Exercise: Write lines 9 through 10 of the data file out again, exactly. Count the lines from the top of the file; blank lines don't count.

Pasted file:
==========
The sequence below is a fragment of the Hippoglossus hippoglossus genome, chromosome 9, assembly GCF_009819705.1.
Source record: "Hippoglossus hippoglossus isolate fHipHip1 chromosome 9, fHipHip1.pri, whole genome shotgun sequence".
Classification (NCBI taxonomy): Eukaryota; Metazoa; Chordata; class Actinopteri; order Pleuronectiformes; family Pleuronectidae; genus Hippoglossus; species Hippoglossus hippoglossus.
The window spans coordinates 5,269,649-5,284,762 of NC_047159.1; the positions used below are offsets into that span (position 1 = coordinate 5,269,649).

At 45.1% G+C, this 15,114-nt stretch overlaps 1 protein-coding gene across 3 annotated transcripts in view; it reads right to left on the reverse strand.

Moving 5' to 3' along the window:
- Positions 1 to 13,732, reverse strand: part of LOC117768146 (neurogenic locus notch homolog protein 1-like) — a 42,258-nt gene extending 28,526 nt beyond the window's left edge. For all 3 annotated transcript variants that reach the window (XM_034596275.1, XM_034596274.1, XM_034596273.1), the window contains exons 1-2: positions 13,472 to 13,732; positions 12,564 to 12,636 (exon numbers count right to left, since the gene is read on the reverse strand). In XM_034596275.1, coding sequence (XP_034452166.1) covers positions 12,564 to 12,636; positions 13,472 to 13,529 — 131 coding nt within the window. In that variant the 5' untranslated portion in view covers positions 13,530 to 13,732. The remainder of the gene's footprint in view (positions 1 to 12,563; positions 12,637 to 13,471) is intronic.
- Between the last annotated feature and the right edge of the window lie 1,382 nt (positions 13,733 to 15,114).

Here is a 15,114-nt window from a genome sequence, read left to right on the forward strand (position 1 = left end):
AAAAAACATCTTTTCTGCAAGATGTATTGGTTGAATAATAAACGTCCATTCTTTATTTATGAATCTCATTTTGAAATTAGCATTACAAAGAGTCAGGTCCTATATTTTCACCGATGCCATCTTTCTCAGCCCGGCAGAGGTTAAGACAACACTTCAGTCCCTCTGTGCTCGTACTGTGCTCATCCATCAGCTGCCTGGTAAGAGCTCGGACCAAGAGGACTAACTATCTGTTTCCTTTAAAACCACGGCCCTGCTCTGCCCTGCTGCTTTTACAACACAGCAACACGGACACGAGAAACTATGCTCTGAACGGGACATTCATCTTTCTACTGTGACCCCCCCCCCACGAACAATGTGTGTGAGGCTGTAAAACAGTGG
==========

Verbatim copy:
Here is a 15,114-nt window from a genome sequence, read left to right on the forward strand (position 1 = left end):
AAAAAACATCTTTTCTGCAAGATGTATTGGTTGAATAATAAACGTCCATTCTTTATTTATGAATCTCATTTTGAAATTAGCATTACAAAGAGTCAGGTCCTATATTTTCACCGATGCCATCTTTCTCAGCCCGGCAGAGGTTAAGACAACACTTCAGTCCCTCTGTGCTCGTACTGTGCTCATCCATCAGCTGCCTGGTAAGAGCTCGGACCAAGAGGACTAACTATCTGTTTCCTTTAAAACCACGGCCCTGCTCTGCCCTGCTGCTTTTACAACACAGCAACACGGACACGAGAAACTATGCTCTGAACGGGACATTCATCTTTCTACTGTGACCCCCCCCCCACGAACAATGTGTGTGAGGCTGTAAAACAGTGG